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```Binomial Distributions
Section 6.2: How Can We Find
Probabilities When Each Observation Has
Two Possible Outcomes?
1
Binomial Distributions

Binomial distributions are based on categorical data with only two
possible responses.

Examples





Did you pass the test
Have a car
Are you north or south of the equator
Which court is a case going through (federal/state)
One response will be called a “success” the other a “failure”.
Conditions:

Each trial must be independent.

The probability for each trial must be the same.

Notation:

Let n = the number of trials
Let p = the probability of success
Let q = the probability of failure

Let X be the random variable for the number of successes for n trials.


Conditions:

Let X be the random variable for the number of successes for n trials.
Example;

P(5) would be the probability of getting 5
success in a given number of trials.

P(10) would be the probability of getting 10
success in a given number of trials.

P(0) would be the probability of getting no
success in a given number of trials.
Lets try,

I’m going to guess the card you draw from the
deck. (replace the cards between trials)

We are going to try this 3 times.

How likely is it I will get exactly one right?

How likely I get more then one right?
Lets try,

I’m going to guess the card you draw from the deck.
We are going to try this 3 times.
How likely is it I will get exactly one right?
How likely I get more then one right?

Notation;


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
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


n=3
p = 1/52
q = 51/52
X is the number of successes in three trials, either 0, 1, 2, or 3.
Goal;

Find P(1) and P(2 or 3)
Finding probabilities; (old school)

List the sample space;
 FFF, SFF, FSF, FFS, SSF, SFS, FSS, SSS

Which correspond to one success, x = 1?


SFF, FSF, FFS
What are their probabilities?

P(SFF) = P(S and F and F) = P(S) x P(F) x P(F) = (1/52) x (51/52) x (51/52) = 0.0185

P(FSF) = P(F) x P(S) x P(F) = q x p x q = (51/52) x (1/52) x (51/52) = 0.0185

P(FFS) = q x q x p = (51/52) x (51/52) x (1/52) = 0.0185

There sum is (0.0185) + (0.0185) + (0.0185) = 0.0555 or 5.55%

Notice this is 3(p)(q²)
Parts:
3(p)(q²)
The number of ways our goal
could happen.
A p for each success
we need
For two successes;
It can happen three ways, SSF, SFS, FSS,
So,
3(p²)(q) = 3(1/52)²(51/52)
A q for each failure
we want.
Try three;

Three right guesses of your card can only happen one way, SSS.

So,

In general we have,
1(1/52)³(51/52)º =
P(x)  (# ) p (q)
x
Number of ways that
combination happens
n x
Listing the sample Space?

For a small number of trials, like three, we can list the sample space
relatively fast and see how many ways the successes and failures come up.
FFF, SFF, FSF, FFS, SSF, SFS, FSS, SSS
We could even do it for four;
FFFF, SFFF, FSFF, FFSF, FFFS, SSFF, SFSF, SFFS, FSSF, FSFS, FFSS, SSSF, SSFS, SFSS,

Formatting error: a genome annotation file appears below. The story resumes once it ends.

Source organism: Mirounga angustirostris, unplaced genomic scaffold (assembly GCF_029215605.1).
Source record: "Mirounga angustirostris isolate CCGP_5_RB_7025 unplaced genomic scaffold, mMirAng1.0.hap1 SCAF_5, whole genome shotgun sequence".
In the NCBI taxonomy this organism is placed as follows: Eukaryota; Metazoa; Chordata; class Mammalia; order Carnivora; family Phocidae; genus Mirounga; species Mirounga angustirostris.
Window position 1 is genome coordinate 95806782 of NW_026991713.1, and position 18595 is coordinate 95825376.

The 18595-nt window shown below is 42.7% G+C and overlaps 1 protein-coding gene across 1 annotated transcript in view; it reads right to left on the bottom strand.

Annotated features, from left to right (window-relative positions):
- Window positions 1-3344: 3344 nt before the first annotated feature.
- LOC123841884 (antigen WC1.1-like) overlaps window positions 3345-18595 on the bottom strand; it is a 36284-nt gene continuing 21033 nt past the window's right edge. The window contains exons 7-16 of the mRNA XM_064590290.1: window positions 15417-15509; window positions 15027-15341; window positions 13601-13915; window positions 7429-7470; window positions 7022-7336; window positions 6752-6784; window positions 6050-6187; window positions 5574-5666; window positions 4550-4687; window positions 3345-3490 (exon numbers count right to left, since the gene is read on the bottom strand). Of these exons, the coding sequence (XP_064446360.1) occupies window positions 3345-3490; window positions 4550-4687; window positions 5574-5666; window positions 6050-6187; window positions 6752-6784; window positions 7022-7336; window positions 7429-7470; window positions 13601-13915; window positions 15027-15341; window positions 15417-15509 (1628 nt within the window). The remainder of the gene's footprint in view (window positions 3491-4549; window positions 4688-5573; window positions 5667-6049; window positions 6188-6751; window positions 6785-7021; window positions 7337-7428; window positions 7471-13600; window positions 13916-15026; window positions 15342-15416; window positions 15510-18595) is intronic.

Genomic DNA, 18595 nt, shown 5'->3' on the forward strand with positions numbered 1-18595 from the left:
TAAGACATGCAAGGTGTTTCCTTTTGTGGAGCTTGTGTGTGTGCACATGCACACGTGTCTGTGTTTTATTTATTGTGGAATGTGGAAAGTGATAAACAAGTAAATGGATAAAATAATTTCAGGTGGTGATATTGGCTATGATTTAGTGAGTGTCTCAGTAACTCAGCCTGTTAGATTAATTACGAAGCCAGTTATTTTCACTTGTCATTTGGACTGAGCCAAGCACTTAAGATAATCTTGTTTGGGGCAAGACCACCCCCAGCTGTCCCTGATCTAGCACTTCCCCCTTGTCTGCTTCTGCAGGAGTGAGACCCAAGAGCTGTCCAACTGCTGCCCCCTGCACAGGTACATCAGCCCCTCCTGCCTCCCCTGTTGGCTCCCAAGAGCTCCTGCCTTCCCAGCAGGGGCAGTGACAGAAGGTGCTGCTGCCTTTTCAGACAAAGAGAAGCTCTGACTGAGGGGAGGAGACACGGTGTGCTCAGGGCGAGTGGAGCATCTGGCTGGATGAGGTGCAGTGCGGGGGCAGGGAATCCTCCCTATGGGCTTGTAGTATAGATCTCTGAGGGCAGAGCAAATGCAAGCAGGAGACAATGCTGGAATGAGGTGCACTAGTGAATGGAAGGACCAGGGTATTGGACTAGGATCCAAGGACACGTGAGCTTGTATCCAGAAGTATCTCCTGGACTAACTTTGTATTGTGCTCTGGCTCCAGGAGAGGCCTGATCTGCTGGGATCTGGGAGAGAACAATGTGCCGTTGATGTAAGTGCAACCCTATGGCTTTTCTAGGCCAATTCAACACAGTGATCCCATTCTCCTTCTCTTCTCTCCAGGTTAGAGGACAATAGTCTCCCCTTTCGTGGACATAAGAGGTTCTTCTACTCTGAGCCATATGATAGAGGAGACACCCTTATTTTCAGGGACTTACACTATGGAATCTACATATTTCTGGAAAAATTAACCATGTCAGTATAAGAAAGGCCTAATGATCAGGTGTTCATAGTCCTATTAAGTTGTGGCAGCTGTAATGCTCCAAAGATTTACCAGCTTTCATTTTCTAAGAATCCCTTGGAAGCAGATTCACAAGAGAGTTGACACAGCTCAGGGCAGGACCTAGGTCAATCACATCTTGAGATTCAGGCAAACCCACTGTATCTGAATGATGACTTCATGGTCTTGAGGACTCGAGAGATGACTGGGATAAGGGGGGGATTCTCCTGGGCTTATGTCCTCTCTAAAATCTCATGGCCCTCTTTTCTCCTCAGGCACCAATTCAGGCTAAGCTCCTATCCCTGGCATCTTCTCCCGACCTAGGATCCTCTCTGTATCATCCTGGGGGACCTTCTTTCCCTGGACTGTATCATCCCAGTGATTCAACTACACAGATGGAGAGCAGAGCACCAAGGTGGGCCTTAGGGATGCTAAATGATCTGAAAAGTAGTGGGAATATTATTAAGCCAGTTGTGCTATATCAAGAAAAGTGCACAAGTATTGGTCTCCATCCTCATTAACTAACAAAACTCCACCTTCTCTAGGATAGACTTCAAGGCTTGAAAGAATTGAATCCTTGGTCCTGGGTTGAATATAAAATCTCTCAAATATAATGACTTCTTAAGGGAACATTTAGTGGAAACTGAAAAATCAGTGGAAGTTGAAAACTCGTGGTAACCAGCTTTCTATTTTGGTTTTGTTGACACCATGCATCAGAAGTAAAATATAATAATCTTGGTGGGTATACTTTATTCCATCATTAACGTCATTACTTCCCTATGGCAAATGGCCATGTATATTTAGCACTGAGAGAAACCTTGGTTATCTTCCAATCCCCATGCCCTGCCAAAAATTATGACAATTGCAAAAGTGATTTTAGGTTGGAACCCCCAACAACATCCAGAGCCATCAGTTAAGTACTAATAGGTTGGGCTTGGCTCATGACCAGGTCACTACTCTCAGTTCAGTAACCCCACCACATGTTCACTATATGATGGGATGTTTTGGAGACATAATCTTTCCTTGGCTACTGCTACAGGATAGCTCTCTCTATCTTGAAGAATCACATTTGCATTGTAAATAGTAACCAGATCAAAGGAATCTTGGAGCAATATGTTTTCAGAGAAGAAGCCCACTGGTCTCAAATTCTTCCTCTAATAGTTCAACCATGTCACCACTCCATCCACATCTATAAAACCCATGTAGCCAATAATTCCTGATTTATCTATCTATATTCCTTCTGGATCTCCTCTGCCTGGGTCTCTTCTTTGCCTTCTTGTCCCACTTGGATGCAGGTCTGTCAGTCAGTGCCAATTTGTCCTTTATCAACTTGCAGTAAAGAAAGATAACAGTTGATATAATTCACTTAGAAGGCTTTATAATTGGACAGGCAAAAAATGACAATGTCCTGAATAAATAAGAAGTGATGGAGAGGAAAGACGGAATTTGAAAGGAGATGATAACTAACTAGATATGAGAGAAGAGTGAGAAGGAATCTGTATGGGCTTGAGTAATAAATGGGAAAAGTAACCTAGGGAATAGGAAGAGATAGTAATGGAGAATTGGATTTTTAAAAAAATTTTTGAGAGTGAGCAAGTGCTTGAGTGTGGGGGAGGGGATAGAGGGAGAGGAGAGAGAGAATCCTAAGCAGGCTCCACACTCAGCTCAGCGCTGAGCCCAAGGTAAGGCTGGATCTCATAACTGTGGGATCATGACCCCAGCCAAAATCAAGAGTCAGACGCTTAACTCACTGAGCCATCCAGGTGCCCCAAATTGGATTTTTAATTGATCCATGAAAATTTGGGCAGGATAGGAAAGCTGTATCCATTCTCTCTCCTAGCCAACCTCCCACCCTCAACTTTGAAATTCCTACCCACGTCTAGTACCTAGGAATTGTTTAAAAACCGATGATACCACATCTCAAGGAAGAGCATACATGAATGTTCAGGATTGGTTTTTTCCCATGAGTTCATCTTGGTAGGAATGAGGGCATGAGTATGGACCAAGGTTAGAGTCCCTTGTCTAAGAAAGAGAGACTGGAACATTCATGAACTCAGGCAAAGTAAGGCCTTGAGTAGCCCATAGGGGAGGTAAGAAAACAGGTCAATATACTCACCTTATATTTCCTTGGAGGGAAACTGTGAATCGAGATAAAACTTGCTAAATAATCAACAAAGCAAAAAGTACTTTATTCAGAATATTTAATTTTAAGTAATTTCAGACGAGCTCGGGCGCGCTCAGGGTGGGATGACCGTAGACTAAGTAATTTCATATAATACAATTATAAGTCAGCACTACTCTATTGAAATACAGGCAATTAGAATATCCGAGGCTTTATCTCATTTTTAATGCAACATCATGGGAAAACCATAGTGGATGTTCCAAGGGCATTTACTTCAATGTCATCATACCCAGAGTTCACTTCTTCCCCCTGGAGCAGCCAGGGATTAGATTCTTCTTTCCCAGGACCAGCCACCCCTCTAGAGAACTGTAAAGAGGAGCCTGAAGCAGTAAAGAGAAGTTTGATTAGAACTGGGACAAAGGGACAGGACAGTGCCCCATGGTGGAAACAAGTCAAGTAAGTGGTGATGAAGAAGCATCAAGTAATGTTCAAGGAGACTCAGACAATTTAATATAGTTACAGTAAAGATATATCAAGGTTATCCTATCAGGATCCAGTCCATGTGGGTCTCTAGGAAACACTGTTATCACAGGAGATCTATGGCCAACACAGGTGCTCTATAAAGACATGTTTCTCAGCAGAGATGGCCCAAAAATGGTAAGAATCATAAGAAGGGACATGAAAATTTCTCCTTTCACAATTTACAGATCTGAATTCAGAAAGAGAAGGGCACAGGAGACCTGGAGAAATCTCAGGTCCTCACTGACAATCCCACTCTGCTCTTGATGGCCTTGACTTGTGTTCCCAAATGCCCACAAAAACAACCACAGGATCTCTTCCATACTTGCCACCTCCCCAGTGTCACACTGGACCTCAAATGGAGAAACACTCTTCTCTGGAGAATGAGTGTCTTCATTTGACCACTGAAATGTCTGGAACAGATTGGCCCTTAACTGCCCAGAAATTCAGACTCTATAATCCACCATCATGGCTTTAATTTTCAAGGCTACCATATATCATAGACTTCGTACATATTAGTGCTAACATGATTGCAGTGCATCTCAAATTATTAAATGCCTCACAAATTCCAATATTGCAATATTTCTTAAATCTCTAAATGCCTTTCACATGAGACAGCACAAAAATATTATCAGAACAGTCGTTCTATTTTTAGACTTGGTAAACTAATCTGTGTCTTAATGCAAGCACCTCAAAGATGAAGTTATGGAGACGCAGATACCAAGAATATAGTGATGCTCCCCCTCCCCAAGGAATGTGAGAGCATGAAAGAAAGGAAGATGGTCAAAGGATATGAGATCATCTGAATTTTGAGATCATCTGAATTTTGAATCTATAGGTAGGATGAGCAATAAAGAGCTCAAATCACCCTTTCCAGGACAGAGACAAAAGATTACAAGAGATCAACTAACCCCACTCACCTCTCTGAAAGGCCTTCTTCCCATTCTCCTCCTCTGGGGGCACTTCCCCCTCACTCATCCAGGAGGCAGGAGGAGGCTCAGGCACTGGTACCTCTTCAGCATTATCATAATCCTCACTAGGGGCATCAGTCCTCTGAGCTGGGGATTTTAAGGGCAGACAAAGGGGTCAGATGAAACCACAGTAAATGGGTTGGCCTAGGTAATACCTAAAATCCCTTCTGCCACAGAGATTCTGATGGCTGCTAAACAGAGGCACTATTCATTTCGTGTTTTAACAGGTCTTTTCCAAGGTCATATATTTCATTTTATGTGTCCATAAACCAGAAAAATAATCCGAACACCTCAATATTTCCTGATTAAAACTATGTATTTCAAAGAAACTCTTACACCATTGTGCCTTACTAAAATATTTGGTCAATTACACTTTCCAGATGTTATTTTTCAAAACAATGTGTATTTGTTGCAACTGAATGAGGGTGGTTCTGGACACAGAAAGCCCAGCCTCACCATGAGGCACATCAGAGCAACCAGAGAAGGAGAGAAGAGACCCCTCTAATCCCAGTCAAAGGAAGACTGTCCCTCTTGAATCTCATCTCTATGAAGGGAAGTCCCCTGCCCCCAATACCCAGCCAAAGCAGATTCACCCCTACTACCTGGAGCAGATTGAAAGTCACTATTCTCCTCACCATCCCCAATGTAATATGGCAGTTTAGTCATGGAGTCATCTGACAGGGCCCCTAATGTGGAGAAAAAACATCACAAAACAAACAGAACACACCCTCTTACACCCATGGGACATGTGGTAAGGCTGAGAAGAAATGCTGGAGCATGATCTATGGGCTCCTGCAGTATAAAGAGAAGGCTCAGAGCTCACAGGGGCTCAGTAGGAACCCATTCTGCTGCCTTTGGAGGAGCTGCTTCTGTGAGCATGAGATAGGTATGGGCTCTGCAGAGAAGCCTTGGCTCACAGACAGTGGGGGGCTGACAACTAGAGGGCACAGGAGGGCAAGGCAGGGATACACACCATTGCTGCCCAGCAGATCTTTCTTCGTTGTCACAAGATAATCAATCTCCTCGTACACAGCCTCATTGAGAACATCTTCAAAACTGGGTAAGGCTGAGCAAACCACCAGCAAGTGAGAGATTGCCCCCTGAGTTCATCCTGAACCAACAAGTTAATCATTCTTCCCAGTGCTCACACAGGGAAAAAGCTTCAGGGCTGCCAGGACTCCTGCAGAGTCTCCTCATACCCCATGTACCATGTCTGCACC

FSSS, SSSS
“Put list of the 32 combination here”
Listing the sample space?

When you go survey people you are asking 30,
40, even 100 people, that’s 100 trials.
Billons of trillions of combinations!!!
1,267,657,368,594,201,568,956,327,459,028
We need a tool!!
Combinatorics;

How many ways can x successes be
distributed over n trials?
n!
#
x!(n  x)!

Note: ! Refers to the factorial operation.
The What?

Factorials find the product of all counting
numbers less then or equal to the number
given.
What??
So, 5! = 1 x 2 x 3 x 4 x 5 = 120
7! = 1 x 2 x 3 x 4 x 5 x 6 x 7 = 5040
Finding the Ways;

So, for n=5 and x=3,
5!
5!
5 * 4 * 3 * 2 *1 120 120




 10
3!(5  3)! 3!2! [3 * 2 *1][ 2 *1] 6 * 2 12

Thus of the 32 ways to combine 5 trials, ten of
them have three successes.
Our formula;
For;
n trials
p probability of success
q probability of failure (1-p)
X number of successes
n!
x
n x
P(x) 
p (q)
x! (n - x)!
Use tech:
Example;

60% of Americans are overweight. If you
gather 15 random people what is the
likelihood 10 will be overweight?
n!
x
n x
P(x) 
p (q)
x! (n - x)!
15!
10
1510
P(10) 
(0.60) (0.40)
10!(15 - 10)!
Questions?
Finding Means and Standard deviations for
binomial distributions;
More formula;
  np
  npq
Example of μ and σ;

So, given that 60% of Americans are overweight how many
would you expect to find in a group of 15 random people?

μ = np = 15(0.60) = 9

With

We can use our normal distribution tools here under special conditions.

If npq is larger than 15 [ten really] we may use normal distribution to
examine our probabilities of being in an interval.
  15(0.60)(0.40)  3.6  1.9
Example, (last one)

You play a game “many” times and find that you win 73% of the time. You
want to know in a set of 50 games how many will you usually win.

On average you will win, μ = 50(0.73) = 36.5 games.
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But, your standard deviation is 3.14
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So you will usually fall between 36.5+2(3.14) and 36.5-2(3.14)

Therefore you should expect to win between 30.22 and 42.78 games.

If you wanted to find where ALL of your wins should fall use three S.D.s.
Questions?
```
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